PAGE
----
Name: Cesar Vidal Molina Gadea
Title: Renewable Natural Resources Engineer
Course: Minamata Initial Assessment (MIAs)
When it comes to environmental diversity, Nicaragua has it all! Beaches on both the Atlantic and Pacific Coasts, volcanoes and lakes, tropical pine forests, wetlands and savannas. Nevertheless, like in so many other places, its rich biodiversity is endangered due to human activities.
This Central American nation is aware of that and is committed to implementing more assertive strategies to protect its natural resources. One of the steps the country is taking towards this goal is tackling its mercury emissions.
Each year this quicksilver liquid metal generates a lot of damage to the environment and human beings all over the world. One of the main sources of mercury release is connected to artisanal and small-scale mining (ASGM). Artisanal miners use vast amounts of mercury for capturing gold and most of the metal is released directly into the environment. While part of the mercury used in these activities evaporates into the atmosphere, a significant portion travels downstream through rivers until reaching the oceans. The substance can easily affect us through the food chain. Usually, people only think about contaminated fish, for instance. However, grains and vegetables can also become contaminated through the use of polluted waters. The damage caused by mercury goes way beyond humans and in fact, it is extremely harmful to many other species. An estimated 3,000 tons of mercury are released annually in our planet’s ecosystems through ASGM alone!
On that account, Nicaragua’s Ministry of the Environment and Natural Resources (MARENA) has worked on a long-term project to address the issue – and they were not left without support. Back in 2010, the country counted on UNITAR’s assistance to prepare a diagnosis for their Evaluation of National Capacities on Mercury Management. The Institute gathered information from different sectors and key actors in order to provide a general description of the mercury situation, including information on existing legislation that did not specifically address mercury management, institutional arrangement needed, available capacities, gaps, use in ASGM in the country, products circulating that contained mercury, and implementation of activities for the proper management of the substance.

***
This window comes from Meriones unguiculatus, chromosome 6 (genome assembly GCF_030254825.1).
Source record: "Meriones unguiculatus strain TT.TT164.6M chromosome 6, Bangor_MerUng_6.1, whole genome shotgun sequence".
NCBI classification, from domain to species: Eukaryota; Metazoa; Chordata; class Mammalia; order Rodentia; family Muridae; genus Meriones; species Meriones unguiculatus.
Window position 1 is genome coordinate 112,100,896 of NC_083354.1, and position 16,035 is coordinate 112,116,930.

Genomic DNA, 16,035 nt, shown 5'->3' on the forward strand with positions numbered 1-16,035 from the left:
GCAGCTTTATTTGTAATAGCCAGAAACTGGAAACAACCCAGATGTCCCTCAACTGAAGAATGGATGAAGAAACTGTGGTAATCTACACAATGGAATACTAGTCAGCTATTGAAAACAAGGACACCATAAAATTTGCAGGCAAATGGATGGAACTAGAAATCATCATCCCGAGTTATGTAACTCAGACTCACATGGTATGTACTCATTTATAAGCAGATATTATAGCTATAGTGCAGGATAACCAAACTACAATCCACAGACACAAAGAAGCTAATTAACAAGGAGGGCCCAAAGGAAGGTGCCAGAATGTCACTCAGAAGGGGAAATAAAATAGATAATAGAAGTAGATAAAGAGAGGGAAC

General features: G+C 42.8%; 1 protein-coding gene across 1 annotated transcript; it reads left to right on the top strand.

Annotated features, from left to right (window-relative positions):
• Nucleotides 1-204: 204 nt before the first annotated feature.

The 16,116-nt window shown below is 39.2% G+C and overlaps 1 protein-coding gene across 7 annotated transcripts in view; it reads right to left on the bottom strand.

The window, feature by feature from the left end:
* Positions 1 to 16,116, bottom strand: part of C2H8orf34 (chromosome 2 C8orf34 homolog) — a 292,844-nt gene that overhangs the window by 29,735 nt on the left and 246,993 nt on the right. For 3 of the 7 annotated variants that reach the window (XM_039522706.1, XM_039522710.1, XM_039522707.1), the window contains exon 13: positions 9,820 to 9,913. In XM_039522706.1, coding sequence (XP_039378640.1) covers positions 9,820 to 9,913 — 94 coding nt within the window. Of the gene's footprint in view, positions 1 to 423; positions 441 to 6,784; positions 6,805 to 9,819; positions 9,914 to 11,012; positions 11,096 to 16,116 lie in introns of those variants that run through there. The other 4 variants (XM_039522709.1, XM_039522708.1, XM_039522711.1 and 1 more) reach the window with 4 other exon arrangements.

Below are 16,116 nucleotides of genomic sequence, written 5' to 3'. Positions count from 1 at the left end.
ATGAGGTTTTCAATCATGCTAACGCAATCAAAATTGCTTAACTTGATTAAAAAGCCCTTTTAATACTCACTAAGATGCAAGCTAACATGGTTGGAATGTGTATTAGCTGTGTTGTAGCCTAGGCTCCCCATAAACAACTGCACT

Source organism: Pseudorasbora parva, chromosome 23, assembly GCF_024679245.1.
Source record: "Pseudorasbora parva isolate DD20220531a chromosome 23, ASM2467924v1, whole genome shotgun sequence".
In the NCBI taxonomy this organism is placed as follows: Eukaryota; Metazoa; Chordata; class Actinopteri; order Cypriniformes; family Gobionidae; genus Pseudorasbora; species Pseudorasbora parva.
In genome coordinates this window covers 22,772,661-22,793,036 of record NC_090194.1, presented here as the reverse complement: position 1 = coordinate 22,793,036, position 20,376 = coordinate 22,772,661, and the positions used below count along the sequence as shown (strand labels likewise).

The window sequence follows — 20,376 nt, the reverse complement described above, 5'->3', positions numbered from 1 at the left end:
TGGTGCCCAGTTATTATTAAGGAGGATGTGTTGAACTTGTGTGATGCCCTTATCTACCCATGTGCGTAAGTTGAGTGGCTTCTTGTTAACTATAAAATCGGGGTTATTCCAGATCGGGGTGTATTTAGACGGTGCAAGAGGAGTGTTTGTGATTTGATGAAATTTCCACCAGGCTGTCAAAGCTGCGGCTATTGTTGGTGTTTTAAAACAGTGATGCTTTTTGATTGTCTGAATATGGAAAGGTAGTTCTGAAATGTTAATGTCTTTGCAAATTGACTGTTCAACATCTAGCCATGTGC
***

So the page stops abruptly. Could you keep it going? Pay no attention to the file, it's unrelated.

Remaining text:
Since then, UNITAR has continued to provide technical expertise for the development of all mercury-related activities and other aspects associated with the Minamata Convention – signed by the country in 2013. More specifically, in the last year, MARENA and UNITAR have worked closely on taking stock of Nicaragua’s mercury use and release.
Cesar Vidal Molina Gadea, a Renewable Natural Resources Engineer working for the ministry, has been involved in this task since the beginning. “It was a challenging project. We had to really research and quantify all different categories of anthropogenic sources of emissions, such as the use of lamps with mercury, dental amalgam, ASGM, cement production, incineration of general waste, and so on. It seems simple, just entering some data and calculating it, but we had to look into other aspects that play an important role in mercury emission. For instance, for some of these categories, we had to go through data on mercury importation from the last 3 years. We also had to work closely with other ministries to get an accurate assessment of these importations.”
Fortunately for Cesar and his colleagues, UNITAR’s experts were eager to share their knowledge and skills to support the team throughout the entire stock-taking process.
It has been a great collaboration! UNITAR’s assistance has been very effective, technical, and professional. They were specialists in the topic with lots of experience. Regarding the inventory, each category we estimated, we did in close consultation with UNITAR, and they helped us adapt to international methodologies. I did not have experience with mercury inventory before, so I have learned a lot. Although we did not get the chance to have face-to-face training and consultations due to COVID-19 restrictions, we managed to do it virtually.
The work on the inventory has been successfully completed. Nevertheless, the mission of tackling mercury emissions is just starting. Now that the government has a solid estimation of mercury usage, a follow-up health strategy focused on it has been created. On top of that, various institutions, municipalities, and organizations got together to launch a National Action Plan to reduce the use of mercury in the country.
The idea is that this report does not become just one more document in your drawers, but a resource that is useful to our institutions and industries for decision making and development of policies that seek to advance sustainable development and environmental protection. The government is committed to improving conditions in ASGM and its health strategy is focused on this sector.
From our end, we are ready to continue supporting these national ambitions!